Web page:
He treated everyone with the same love and respect, and that has carried on in me and in the other guys he’s coached. Coach P. was just a special guy. I’m so blessed to have spent time him.

FS Florida: What was it like playing for him?

Smith: Ahh man. Coach brings the best out of you. He was probably the hardest on me than any other coach I’ve ever had. But when people are hard on you it’s because they see something in you that you don’t see in yourself. He’s the one who taught me how to be a student of the game.

When I came to college I was just speed. I was just going to be faster than you. But I had no control, no change of pace. Him and coach Battle, my position coach, they sat me down in the office every day and made me watch clips of guys who have learned how to use their speed to their advantage.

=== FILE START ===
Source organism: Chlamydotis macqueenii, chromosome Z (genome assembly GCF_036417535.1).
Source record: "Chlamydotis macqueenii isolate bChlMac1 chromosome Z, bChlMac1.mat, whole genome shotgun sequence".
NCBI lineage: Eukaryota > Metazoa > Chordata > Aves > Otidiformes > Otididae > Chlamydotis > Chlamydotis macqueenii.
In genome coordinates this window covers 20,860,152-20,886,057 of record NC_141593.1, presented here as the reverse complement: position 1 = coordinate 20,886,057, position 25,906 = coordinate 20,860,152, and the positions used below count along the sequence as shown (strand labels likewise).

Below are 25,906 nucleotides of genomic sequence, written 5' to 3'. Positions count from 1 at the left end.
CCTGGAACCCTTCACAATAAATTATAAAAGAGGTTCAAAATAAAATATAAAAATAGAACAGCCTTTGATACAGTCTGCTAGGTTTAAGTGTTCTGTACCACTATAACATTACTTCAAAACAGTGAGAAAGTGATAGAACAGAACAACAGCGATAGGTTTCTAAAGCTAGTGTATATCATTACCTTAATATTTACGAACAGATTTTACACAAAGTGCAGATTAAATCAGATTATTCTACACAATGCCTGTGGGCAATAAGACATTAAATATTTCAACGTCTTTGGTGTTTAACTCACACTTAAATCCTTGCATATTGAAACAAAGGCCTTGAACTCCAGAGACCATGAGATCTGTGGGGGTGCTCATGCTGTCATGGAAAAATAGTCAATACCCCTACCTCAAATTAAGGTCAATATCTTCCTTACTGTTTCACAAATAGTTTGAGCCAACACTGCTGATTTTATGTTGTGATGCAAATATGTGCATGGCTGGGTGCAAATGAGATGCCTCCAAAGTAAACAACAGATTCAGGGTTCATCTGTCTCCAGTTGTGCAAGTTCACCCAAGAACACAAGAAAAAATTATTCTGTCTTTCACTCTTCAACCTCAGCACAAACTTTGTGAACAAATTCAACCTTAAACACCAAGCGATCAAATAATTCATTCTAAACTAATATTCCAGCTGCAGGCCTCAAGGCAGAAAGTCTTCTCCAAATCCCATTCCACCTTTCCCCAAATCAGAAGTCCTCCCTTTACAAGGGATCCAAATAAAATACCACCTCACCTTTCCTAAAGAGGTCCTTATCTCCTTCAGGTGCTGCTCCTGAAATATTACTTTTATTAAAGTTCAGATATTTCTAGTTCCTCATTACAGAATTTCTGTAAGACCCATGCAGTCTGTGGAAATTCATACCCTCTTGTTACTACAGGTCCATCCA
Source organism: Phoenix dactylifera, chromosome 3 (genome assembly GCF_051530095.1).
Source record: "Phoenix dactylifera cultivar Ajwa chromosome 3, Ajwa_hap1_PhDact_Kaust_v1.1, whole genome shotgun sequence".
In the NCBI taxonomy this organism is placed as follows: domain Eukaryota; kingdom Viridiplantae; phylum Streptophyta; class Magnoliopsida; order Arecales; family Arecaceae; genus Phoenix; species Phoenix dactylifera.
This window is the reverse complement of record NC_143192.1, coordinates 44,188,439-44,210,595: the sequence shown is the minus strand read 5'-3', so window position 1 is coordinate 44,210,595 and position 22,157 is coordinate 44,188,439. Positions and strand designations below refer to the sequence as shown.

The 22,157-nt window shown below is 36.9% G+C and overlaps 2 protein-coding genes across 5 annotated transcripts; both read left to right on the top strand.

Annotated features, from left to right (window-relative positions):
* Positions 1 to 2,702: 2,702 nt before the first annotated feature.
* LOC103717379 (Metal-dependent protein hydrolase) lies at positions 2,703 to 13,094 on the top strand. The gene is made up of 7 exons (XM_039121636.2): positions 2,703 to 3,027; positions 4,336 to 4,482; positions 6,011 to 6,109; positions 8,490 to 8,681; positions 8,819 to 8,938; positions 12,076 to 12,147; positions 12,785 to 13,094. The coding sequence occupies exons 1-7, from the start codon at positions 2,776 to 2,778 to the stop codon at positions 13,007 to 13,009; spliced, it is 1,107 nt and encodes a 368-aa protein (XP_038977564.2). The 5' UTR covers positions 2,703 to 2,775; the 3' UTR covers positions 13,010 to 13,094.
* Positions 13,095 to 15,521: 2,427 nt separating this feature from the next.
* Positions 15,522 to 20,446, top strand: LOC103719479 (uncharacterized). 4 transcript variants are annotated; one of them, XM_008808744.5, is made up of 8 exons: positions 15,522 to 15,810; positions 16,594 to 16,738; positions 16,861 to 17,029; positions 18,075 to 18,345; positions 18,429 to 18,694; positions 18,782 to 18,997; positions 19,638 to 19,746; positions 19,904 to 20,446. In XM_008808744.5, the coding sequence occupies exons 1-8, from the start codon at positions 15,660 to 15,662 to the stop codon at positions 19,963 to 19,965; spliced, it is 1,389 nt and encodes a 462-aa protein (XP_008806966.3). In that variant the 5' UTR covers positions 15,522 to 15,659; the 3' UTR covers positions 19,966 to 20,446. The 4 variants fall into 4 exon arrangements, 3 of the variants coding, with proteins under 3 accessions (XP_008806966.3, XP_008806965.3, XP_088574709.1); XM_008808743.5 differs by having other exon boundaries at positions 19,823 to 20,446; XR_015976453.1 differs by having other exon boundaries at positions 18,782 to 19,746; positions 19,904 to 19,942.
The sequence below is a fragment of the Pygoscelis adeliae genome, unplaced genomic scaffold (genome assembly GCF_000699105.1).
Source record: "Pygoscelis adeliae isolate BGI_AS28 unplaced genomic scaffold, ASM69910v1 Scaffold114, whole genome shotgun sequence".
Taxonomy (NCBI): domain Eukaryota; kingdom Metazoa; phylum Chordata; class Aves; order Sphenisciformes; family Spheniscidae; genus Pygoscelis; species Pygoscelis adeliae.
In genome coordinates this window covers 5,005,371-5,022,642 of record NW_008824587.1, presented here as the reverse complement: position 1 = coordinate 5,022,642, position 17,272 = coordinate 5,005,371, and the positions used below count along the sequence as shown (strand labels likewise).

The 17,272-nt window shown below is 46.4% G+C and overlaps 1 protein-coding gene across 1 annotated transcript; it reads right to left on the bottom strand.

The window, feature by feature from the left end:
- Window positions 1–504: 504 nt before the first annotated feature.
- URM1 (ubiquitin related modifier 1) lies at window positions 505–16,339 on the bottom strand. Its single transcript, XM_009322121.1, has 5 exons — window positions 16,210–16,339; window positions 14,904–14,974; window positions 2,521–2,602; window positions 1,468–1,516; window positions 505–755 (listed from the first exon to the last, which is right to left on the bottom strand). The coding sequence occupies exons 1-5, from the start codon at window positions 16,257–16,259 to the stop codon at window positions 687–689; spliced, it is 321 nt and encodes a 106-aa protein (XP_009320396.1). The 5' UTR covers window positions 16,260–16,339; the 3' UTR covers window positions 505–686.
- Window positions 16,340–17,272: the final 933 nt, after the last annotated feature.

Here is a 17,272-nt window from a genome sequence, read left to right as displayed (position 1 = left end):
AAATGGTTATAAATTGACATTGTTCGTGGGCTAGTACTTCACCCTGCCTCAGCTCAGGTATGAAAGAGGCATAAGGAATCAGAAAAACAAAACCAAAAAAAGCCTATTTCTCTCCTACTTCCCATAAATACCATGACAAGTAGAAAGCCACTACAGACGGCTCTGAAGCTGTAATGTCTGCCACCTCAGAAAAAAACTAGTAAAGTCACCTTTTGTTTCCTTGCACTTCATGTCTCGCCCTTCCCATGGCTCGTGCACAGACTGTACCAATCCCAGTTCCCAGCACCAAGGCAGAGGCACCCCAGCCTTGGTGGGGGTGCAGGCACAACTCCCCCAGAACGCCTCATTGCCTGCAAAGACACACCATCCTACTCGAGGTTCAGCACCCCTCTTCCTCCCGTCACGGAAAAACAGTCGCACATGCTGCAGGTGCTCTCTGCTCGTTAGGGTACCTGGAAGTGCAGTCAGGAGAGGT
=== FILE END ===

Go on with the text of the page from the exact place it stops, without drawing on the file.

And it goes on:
FS Florida: What does that mean, “A student of the game?” Athletes say that a lot.
Smith: Well, for me as a point guard it means a lot more than just knowing your game and what you like to do on the court personally. I have to know all the guys on my team and on opposing teams. I have to know their tendencies, know where they’re comfortable, where they’re uncomfortable.

You have to know time and score situations and how to manage a game. It’s a lot of studying that goes into the game, and I just enjoy all of that. You prepare as much as you can so that when you’re out there on the court you can just play and let your instincts take over.

FS Florida: So since you are a student of the game, let’s test your knowledge a little with a pop quiz. The category will be NBA player nicknames, since you also have a nickname.
Smith: OK, OK, I get it. Ish is my nickname. It’s short for Ishmael.
FS Florida: Yes, you’re Ish. Now, who’s “The Glide?”